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Is Vista Still Hogging Those Resources?

Last response: in Windows Vista
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July 29, 2008 8:19:39 PM

I'm planning on building my new computer around the 2.93GHz Nehalem processor when it comes out in October. It's going to have 4GB DDR3 1600 RAM to start with.

My question is:
Is Vista (without Aero--I don't need that crap) still going to be noticeably slower over XP?

We're talking 32-bit.
July 29, 2008 8:31:15 PM

If you go 32bit, you only get to use 3GB of that ram you're going to install (not enough addressing space) I really would suggest going with Vista 64.

What are you going to be using the system for and what will the rest of the components be?

All that being said, you shouldn't notice any difference with a 2.93GHz Nehalem, from the early signs it looks like it's going to be a beastly processor, even on my E8400 Vista is blazing quick.
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July 29, 2008 9:10:46 PM

Vista on good equipment with plenty RAM simply isn't slower than XP. The benchmarks are all over the place comparing the two but when it comes to games the frame rates are equalized and in other things this seems to be the case too.

Aero transfers the heavy lifting of the grapichal interface from your CPU and system RAM to the graphics card which has plenty to spare when not running 3d apps/games. It may actually speed up the sustem to leave it ON.

Vista has a somewhat higher RAM print than XP, as you would expect from an OS written for modern systems with oodles of RAM compared to the XP spec which started at about 128 meg and even ran on less.

But the main reason Vista will consume your RAM is superfetch - the aggressive pre-loading of frequently used code into RAM so that your most used apps will start much faster.

I have 8 gig if ram on my Vista 64 system and when only surfing almost half of it is being used. This is NOT Vista bloat, this is superfetch, and in my experience it helps a lot as my favorite apps load instantly.
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July 29, 2008 9:14:32 PM

GeoMan said:
If you go 32bit, you only get to use 3GB of that ram you're going to install (not enough addressing space) I really would suggest going with Vista 64.

What are you going to be using the system for and what will the rest of the components be?

All that being said, you shouldn't notice any difference with a 2.93GHz Nehalem, from the early signs it looks like it's going to be a beastly processor, even on my E8400 Vista is blazing quick.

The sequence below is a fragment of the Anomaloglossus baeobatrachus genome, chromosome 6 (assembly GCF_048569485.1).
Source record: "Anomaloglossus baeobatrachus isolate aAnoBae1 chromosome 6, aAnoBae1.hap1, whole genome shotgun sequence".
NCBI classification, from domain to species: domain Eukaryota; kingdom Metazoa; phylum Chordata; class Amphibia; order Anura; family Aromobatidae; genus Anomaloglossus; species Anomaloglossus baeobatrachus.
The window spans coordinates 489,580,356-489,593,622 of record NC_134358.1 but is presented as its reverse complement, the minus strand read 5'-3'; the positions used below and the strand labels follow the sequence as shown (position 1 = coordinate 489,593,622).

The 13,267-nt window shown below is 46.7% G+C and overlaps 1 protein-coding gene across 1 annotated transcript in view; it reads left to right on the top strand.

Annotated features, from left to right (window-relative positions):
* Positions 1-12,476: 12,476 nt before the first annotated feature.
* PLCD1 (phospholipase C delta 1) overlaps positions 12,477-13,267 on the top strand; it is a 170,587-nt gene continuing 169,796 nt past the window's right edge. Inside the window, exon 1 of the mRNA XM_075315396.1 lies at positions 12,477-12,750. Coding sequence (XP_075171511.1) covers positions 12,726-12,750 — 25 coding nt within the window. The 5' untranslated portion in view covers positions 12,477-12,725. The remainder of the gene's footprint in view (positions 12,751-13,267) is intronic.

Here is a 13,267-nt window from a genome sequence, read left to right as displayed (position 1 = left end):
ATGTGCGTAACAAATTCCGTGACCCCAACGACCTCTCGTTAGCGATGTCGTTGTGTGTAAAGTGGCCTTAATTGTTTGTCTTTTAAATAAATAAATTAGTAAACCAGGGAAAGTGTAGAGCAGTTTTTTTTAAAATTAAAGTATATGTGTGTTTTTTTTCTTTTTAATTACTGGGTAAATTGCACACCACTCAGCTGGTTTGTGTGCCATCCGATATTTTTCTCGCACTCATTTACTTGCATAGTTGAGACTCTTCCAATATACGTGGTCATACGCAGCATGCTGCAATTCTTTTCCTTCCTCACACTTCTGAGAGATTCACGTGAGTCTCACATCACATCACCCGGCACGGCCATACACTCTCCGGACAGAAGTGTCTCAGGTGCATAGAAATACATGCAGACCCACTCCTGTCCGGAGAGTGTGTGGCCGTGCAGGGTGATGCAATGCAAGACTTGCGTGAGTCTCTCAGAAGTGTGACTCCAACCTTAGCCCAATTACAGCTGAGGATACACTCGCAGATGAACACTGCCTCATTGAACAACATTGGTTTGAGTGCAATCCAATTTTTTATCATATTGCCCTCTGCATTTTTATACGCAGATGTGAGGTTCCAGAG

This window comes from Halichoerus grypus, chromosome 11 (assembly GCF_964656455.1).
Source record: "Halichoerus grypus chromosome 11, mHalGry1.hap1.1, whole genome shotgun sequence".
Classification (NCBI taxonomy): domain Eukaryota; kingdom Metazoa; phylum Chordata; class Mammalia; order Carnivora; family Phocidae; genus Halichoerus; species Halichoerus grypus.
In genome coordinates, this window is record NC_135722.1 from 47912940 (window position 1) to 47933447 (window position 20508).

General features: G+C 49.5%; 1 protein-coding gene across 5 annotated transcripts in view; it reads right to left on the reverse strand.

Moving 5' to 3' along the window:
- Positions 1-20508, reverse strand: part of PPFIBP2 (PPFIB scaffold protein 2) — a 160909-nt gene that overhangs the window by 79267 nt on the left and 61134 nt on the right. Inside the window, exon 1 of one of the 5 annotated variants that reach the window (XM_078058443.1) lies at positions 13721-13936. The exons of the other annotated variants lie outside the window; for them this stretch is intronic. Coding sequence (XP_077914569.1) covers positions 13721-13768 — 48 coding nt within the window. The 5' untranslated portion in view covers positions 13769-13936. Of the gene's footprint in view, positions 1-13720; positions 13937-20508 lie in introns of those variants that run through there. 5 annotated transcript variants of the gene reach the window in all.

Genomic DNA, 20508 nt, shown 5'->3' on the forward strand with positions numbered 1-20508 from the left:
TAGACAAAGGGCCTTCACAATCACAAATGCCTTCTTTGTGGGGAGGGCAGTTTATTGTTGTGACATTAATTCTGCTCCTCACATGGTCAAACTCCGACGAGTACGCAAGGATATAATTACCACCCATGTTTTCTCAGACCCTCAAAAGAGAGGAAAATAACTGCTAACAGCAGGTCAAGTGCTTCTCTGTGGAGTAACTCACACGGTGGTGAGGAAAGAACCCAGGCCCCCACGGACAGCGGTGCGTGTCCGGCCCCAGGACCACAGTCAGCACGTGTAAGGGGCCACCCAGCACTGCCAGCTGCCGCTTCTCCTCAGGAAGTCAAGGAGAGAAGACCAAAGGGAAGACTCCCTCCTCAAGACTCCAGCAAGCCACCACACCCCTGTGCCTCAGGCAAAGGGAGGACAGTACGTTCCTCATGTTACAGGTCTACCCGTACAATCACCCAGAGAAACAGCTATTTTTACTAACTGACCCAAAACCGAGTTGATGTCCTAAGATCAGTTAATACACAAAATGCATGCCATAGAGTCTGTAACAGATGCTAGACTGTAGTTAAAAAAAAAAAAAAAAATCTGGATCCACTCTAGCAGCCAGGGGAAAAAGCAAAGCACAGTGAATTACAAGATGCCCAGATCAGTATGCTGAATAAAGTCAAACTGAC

Don't you need to get a 64-bit version of every program you use? Or can you still use 32-bit programs without switching settings?

Edit: This is going to be a gaming rig. Going to need to get an X58 mobo; I'll probably go with Asus. Planning on throwing in an evga GTX 280 SSC, Sound Blaster Fatal1ty Xtremegamer X-Fi Pro sound card, Velociraptor x1, Corsair 750W non-modular/single rail PSU, OCZ 4GB DDR3 1600 RAM at (I think) 7-6-6-24.
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July 30, 2008 7:42:37 AM

Nope, you don’t need all 64-bit applications to run them on Vista 64. It’s got a 32-bit shell, or emulator that gets the job done fine. I’ve been running Vista 64 for about a year now and I still haven’t found a program that won’t run on it, be it games, photo editing or document creation and management. And most of my games and applications are 32 bit.
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July 30, 2008 1:19:44 PM

Geo - I used to think that myself, until I educated myself a little more. The truth of the matter is far more elegant:

Since x64 is a superset of x86, current processors don't care whether the binaries are 32 or 64 bit. The CPU is simply running the instructions presented to it. The WOW64 service in XP 64 and Vista 64 does the required file location and registry redirections. But otherwise, the binaries run untouched, and as originally intended, with no translation layer. What matters is the app developers use the proper API's when they programmed the thing.

What this means is that your 32 bit apps run perfectly well on current 64 bit windows operating systems.


For the OP:

http://www.extremetech.com/article2/0,2845,2302495,00.a...

http://www.firingsquad.com/hardware/amd_nvidia_windows_...
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July 31, 2008 5:37:24 AM

Thanks a lot, got some good answers.

Looks like I'm gonna go with Vista Home Premium 64-bit for my build.
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July 31, 2008 7:21:40 AM

Microsoft Windows XP Service Pack 3 (SP3) since 2001, including the Windows XP release date all the patches, also includes a small number of new features. SP3 installed XP SP2 does not want to change significantly as the user experience.
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July 31, 2008 8:30:58 AM

Thanks scotteq, neat piece of info :-}
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